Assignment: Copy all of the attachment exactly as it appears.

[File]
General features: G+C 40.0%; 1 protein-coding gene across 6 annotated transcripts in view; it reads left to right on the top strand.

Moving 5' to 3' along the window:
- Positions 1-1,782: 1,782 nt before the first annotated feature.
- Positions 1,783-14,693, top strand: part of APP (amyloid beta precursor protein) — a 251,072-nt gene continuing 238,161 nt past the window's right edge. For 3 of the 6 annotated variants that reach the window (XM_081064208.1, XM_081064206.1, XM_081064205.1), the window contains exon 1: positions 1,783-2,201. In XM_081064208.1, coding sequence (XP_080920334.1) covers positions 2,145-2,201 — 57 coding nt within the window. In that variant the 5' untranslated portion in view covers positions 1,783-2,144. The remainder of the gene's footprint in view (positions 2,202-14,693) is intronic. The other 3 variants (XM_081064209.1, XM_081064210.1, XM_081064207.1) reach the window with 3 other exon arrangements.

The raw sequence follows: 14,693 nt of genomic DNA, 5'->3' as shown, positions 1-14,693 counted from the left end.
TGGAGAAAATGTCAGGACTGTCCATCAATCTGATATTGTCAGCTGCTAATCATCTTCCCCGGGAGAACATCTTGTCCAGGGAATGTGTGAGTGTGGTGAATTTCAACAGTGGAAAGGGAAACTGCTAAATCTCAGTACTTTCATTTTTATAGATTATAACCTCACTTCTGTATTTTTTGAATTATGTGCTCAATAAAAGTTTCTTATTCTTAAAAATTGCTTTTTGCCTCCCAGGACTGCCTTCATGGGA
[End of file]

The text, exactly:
General features: G+C 40.0%; 1 protein-coding gene across 6 annotated transcripts in view; it reads left to right on the top strand.

Moving 5' to 3' along the window:
- Positions 1-1,782: 1,782 nt before the first annotated feature.
- Positions 1,783-14,693, top strand: part of APP (amyloid beta precursor protein) — a 251,072-nt gene continuing 238,161 nt past the window's right edge. For 3 of the 6 annotated variants that reach the window (XM_081064208.1, XM_081064206.1, XM_081064205.1), the window contains exon 1: positions 1,783-2,201. In XM_081064208.1, coding sequence (XP_080920334.1) covers positions 2,145-2,201 — 57 coding nt within the window. In that variant the 5' untranslated portion in view covers positions 1,783-2,144. The remainder of the gene's footprint in view (positions 2,202-14,693) is intronic. The other 3 variants (XM_081064209.1, XM_081064210.1, XM_081064207.1) reach the window with 3 other exon arrangements.

The raw sequence follows: 14,693 nt of genomic DNA, 5'->3' as shown, positions 1-14,693 counted from the left end.
TGGAGAAAATGTCAGGACTGTCCATCAATCTGATATTGTCAGCTGCTAATCATCTTCCCCGGGAGAACATCTTGTCCAGGGAATGTGTGAGTGTGGTGAATTTCAACAGTGGAAAGGGAAACTGCTAAATCTCAGTACTTTCATTTTTATAGATTATAACCTCACTTCTGTATTTTTTGAATTATGTGCTCAATAAAAGTTTCTTATTCTTAAAAATTGCTTTTTGCCTCCCAGGACTGCCTTCATGGGA